It was the patent leather Jordan. I think it was the Jordan 11. I bought two. Actually, I bought three of them. I wore that around a little bit, but I kept two of them as originals, because those were my favorite shoes of all time. I have two of them in my collection, brand new. I’m keeping one. When I finally decide who’s going to take all 324, I’m still keeping one pair for myself as a souvenir — the Bred Jordan 11s.
What is it about that shoe in particular that makes it the Jordan sneaker? It’s probably the go-to shoe of Jordan aficionados.
I just like the clean lines. Whether it was Tinker Hatfield or all the other designers that came after him, every sort of shoe that was designed took on a different element. Sometimes it was an over-the-top sole, with the history of all Jordan;’s awards that he won, but the 11 is just a smooth, shiny, brand new shoe that stands on its own merits. I love just looking at them.
There was a time before The Last Dance when Jordan the player was becoming overshadowed by Jordan the brand. Before the documentary, had you noticed a change in how younger generations perceived him and his sneakers?
Well, it was definitely diminishing. A lot of these kids that are collecting — it seems to me that they’re not even athletic. They don’t care about the athletic performance of the shoe, original creator, the star, and they’re just wearing them just for pure design — looking cool walking down the street in a new pair of retros that they bought off of StockX. For me, it was all about him as an athlete and performing.
I bought Jordans because of him being the greatest of athlete of all time. Putting on a pair of shoes right now feels more like I’m supporting design aspect of the shoes — which I get — but the foundation of it is, these were shoes that he wore while winning championships. I think that was losing its luster, over time people forget that he was an actual NBA star.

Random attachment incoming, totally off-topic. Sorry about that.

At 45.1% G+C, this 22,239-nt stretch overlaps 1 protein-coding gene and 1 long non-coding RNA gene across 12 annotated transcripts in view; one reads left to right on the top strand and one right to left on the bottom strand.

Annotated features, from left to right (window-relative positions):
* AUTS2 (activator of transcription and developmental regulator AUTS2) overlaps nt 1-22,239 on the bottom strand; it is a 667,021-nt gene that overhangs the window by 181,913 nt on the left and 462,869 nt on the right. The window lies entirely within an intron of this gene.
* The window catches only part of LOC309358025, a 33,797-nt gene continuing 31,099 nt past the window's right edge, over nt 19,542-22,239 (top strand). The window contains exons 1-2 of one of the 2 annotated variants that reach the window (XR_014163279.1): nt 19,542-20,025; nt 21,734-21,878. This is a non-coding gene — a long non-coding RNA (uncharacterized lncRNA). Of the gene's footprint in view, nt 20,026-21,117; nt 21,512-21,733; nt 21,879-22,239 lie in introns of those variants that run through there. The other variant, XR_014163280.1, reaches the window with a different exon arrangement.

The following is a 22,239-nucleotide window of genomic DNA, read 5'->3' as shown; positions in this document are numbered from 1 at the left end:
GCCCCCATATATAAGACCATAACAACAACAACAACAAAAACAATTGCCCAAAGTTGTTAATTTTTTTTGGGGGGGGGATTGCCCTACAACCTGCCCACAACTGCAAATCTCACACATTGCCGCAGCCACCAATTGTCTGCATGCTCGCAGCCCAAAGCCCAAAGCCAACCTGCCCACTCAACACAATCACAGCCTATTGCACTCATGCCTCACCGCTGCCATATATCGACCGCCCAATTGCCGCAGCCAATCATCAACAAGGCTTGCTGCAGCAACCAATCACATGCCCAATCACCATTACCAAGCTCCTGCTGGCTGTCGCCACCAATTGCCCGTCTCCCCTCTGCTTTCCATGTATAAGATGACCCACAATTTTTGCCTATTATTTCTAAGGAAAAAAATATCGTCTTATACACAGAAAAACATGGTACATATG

How have you seen The Last Dance reinvigorate interest in Jordan’s on-court feats and the significance of what was on his feet?
As a player, the series will just re-emphasize that Jordan is the GOAT. His uncanny competitive behavior, thirst to win, and his unwavering acts of making his teammates better will provide yet another side to Michael that people will admire. It also showed a side where his parents gave him the confidence to succeed, but also that his dad was his best friend.
The shoe brand will keep Jordan’s legacy alive for generations to come. Jordan, David Falk (ProServ/FAME), Robert Strasser (Nike), and Peter Moore (Nike) were visionaries back in the 1980s when they created Air Jordan, and this series will continue to remind the audience that the signature shoe phenomenon started with this group. The brand exudes winning, style, and performance, which also represent Jordan himself.
Does seeing MJ in action again remind you why you started collecting in the first place?
Originally, I thought the NBA All-Star Game in Chicago would be exciting with the history, but The Last Dance is exceptional and definitely reiterated and validated why I started my Jordan collection.
Are you paying attention to how the series’ popularity is directly affecting the aftermarket price of certain shoes?
I am paying attention to the aftermarket price since out of my 324 pairs, I have ten retro AJ 1s which continue to increase in value due to the shoe sizes (9.5), and they’re all deadstock with the original box and packaging. I’m also getting a renewed interest in people wanting to acquire my entire collection.